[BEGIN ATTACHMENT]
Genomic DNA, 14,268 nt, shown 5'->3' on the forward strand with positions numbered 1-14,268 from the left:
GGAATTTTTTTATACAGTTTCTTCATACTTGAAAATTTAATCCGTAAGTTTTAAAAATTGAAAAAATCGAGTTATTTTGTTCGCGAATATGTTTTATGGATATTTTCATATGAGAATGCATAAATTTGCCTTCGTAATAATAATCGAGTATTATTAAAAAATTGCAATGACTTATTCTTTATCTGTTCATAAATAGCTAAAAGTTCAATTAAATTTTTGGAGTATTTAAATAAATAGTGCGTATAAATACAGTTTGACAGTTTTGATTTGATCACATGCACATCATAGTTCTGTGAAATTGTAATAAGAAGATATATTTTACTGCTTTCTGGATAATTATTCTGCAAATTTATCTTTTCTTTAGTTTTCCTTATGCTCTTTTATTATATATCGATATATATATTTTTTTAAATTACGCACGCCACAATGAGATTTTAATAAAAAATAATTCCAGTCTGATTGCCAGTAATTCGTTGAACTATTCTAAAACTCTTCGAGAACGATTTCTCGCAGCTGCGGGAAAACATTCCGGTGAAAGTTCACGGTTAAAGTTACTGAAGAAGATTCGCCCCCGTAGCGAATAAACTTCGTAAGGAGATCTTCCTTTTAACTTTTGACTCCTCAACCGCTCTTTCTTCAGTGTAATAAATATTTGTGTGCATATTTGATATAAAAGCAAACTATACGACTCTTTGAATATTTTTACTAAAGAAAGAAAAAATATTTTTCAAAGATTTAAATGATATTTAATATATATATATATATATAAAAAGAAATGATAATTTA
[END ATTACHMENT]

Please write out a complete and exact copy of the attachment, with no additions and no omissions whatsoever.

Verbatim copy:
Genomic DNA, 14,268 nt, shown 5'->3' on the forward strand with positions numbered 1-14,268 from the left:
GGAATTTTTTTATACAGTTTCTTCATACTTGAAAATTTAATCCGTAAGTTTTAAAAATTGAAAAAATCGAGTTATTTTGTTCGCGAATATGTTTTATGGATATTTTCATATGAGAATGCATAAATTTGCCTTCGTAATAATAATCGAGTATTATTAAAAAATTGCAATGACTTATTCTTTATCTGTTCATAAATAGCTAAAAGTTCAATTAAATTTTTGGAGTATTTAAATAAATAGTGCGTATAAATACAGTTTGACAGTTTTGATTTGATCACATGCACATCATAGTTCTGTGAAATTGTAATAAGAAGATATATTTTACTGCTTTCTGGATAATTATTCTGCAAATTTATCTTTTCTTTAGTTTTCCTTATGCTCTTTTATTATATATCGATATATATATTTTTTTAAATTACGCACGCCACAATGAGATTTTAATAAAAAATAATTCCAGTCTGATTGCCAGTAATTCGTTGAACTATTCTAAAACTCTTCGAGAACGATTTCTCGCAGCTGCGGGAAAACATTCCGGTGAAAGTTCACGGTTAAAGTTACTGAAGAAGATTCGCCCCCGTAGCGAATAAACTTCGTAAGGAGATCTTCCTTTTAACTTTTGACTCCTCAACCGCTCTTTCTTCAGTGTAATAAATATTTGTGTGCATATTTGATATAAAAGCAAACTATACGACTCTTTGAATATTTTTACTAAAGAAAGAAAAAATATTTTTCAAAGATTTAAATGATATTTAATATATATATATATATATAAAAAGAAATGATAATTTA